PSU-A&M: Penn State wins the battle of the Alamodome
SAN ANTONIO, TX -- One of the major flaws of the bowl post-season system is that when you have two teams take five weeks off, then play a relatively meaningless contest, odds are pretty decent that you'll get a stinker of a game.
The 2007 Valero Alamo Bowl was anything but a stinker.
In front of a mostly-hostile Alamodome-record crowd, Penn State dug out of a 14-0 hole, then withstood two long Texas A&M drives to pull off a 24-17 classic in Joe Paterno's 500th game.
Both teams fought hard, and both teams played like they've played all season.
Penn State again started slowly, as Texas A&M put two TDs on the board 12 seconds apart in the first quarter. Tailback Mike Goodson capped a 70-yard drive by taking an option pitch in from a yard out, then after Penn State fumbled the kickoff at the 16, Goodson busted the first play up the middle, broke to the outside, and outran the defense to the corner to make it 14-0.
Penn State had outscored their opponents 114-21 in the second quarter this season, and they continued that trend tonight. The Nittany Lions totaled 155 yards and 17 unanswered points in the second quarter and took the momentum away with two quick TDs.
The biggest play of the half came with Penn State facing a 4th-and-3 at the A&M 30. Having missed a field goal earlier, Penn State kept their offense on the field, and Anthony Morelli lofted a long pass towards the end zone. Deon Butler was pretty well-covered, but dove away from his defender and made an incredible sprawling catch to get the Lions on the scoreboard.
That seemed to energize the defense, which quickly responded with a sack and the first of Maurice Evans' two forced fumbles. Handed the ball at the 11, athletic backup QB Daryll Clark blasted the first play up the middle and launched himself for the tying touchdown.
A&M tied the game at 17 in the third quarter, but Penn State got the eventual winning points on the next drive. With the Alamodome rocking with screaming Aggies, Morelli calmly threw for 21 yards on third down to get the drive going, and later, facing a 3rd-and-1 play from the A&M 38, freshman tailback Evan Royster broke through the middle and found nothing but the end zone in front of himself.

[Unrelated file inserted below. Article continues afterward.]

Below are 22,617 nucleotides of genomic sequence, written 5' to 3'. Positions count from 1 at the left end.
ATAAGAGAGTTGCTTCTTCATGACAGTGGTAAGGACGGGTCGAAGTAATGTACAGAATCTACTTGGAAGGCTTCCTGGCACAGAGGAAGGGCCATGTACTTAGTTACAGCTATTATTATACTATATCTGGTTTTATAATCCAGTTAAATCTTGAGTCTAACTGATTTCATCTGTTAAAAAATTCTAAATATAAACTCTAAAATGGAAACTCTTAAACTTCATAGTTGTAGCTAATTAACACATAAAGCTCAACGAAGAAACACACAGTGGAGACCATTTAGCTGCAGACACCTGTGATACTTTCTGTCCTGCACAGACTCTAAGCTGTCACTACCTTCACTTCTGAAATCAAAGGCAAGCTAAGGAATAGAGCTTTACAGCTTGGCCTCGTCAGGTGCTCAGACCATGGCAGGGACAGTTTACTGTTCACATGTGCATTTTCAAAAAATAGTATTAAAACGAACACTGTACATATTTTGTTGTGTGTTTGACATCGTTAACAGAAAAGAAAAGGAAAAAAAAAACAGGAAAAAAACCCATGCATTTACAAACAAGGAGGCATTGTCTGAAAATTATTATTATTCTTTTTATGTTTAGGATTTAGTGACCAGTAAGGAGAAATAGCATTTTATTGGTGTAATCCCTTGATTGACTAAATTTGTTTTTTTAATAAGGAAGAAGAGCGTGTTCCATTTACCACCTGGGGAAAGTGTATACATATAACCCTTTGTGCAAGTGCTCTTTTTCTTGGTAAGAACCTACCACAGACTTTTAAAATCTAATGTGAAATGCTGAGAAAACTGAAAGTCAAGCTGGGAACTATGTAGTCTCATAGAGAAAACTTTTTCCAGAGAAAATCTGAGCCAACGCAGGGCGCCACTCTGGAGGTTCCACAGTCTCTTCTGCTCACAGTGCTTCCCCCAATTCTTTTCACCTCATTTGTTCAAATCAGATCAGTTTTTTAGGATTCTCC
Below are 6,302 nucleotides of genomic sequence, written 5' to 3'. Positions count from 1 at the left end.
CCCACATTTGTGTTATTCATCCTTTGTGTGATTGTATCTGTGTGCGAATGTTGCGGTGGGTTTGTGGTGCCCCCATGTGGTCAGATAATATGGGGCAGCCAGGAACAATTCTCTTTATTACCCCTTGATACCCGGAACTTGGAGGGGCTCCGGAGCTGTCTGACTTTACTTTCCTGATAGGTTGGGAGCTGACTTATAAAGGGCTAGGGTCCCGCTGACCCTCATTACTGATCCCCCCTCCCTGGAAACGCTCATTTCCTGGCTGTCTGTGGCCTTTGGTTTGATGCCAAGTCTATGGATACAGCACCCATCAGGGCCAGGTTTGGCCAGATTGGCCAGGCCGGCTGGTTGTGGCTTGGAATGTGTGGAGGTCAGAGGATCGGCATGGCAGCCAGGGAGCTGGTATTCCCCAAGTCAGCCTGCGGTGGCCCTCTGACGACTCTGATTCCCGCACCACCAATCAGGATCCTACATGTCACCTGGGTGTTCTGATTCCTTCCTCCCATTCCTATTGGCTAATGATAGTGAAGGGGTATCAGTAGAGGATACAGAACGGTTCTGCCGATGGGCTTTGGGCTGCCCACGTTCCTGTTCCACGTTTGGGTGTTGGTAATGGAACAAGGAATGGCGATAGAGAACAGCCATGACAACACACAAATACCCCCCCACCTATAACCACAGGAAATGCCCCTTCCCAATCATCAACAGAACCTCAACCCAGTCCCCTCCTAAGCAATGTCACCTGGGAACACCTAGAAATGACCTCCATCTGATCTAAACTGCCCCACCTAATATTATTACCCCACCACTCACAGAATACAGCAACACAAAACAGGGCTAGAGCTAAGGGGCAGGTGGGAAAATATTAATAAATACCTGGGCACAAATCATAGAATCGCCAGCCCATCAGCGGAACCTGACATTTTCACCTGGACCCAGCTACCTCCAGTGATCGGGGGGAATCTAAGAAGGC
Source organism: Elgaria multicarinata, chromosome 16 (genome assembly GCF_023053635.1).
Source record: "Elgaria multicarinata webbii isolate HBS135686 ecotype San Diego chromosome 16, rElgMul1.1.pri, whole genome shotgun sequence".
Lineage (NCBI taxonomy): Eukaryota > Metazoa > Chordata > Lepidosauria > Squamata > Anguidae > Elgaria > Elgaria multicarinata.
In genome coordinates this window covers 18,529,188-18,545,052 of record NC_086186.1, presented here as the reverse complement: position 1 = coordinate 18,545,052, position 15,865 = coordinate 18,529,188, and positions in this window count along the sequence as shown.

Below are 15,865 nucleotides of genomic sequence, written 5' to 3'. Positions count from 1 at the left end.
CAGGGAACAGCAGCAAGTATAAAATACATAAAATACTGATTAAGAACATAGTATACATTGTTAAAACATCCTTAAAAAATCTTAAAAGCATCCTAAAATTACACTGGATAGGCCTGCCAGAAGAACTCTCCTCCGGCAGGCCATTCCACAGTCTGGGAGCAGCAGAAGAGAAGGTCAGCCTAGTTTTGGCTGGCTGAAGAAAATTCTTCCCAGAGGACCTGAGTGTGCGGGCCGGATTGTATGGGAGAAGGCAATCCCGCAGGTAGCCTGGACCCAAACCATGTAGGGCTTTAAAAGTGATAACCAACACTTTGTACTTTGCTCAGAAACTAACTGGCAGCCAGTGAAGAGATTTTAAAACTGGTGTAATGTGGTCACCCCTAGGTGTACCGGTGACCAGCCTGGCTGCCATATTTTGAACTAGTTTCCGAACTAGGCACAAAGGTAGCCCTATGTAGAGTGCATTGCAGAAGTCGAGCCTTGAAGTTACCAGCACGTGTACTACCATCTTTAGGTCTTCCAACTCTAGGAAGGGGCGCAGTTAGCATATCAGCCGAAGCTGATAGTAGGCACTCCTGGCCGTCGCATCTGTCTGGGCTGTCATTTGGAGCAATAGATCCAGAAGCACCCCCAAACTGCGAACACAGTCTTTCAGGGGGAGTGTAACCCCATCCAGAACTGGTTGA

Then it was up to the Penn State defense to secure the win. The Nit defenders bent a lot, but never broke. Earlier, A&M had put together an 18-play, 78-yard drive to get the game-tying field goal. In the fourth quarter, A&M took the ball at their own one, converted three third downs, and eventually faced a 4th-and-1 at the Penn State two. A timeout set up the key play of the game.
Rather than run 270+pound battering ram Jorvorskie Lane up the middle, the Aggies chose to run option as they had on their first TD. McGee headed right but saw the defense cutting off his path. He tried to slow up, but his feet slipped and he went down in the backfield.
"Goal line stands are sometimes just a question of whether you make this call or that call," admitted Paterno. "They had been running that play-action pass to the fullback, and we were actually more ready for that than the option, but we had a couple of guys make great plays."
Texas A&M had pulled off the two longest drives Penn State had allowed all season, but had only three points to show for it.
A&M's offense got one more chance but couldn't cross midfield, and Penn State's running game took over. PSU's ground attack produced 270 yards tonight, 143 coming from Offensive Player of the Game Rodney Kinlaw and 65 from Royster. The duo consistently ripped off solid gains, putting the Lions in short-yardage situations and converting third downs all night.
"We ran effectively when we had to," said Paterno. "When we had to have a first down, we came up there tough. The offensive line came off tough."
The excellent game was a great ending to a week that started off poorly with an A&M Yell Leader telling a joint pep rally that Paterno was "on his death bed." After the game, Penn State players again called the comment classless, but said it provided them no extra motivation, and Paterno again dismissed the incident as a youthful mistake.
"I feel bad for the young man. Do you guys remember when you were 18 or 19?" he asked a room full of media. "What jerks you were?"
The tough loss was a tough end to a tough year for an A&M team that suffered several blowout losses in big games, endured season-long controversy over their coach's secret newsletter, and eventually saw Dennis Franchione resign after their season-highlighting upset win over Texas. New head coach Mike Sherman should join the program soon after the NFL season ends Sunday, and he'll try to get things turned around in College Station.
For Penn State... well, a reporter apologetically told the 81-year-old Paterno that he had to ask The Question. Paterno looked a little confused, so the reporter spelled it out: "Are you coming back next season?"
"I thought you were going to ask me if I could still do it," Paterno said as the room burst into laughter. "I'm having a lot of fun. Did you see that crowd and atmosphere tonight? Where would I rather be?"
Can you give a more perfect answer than that?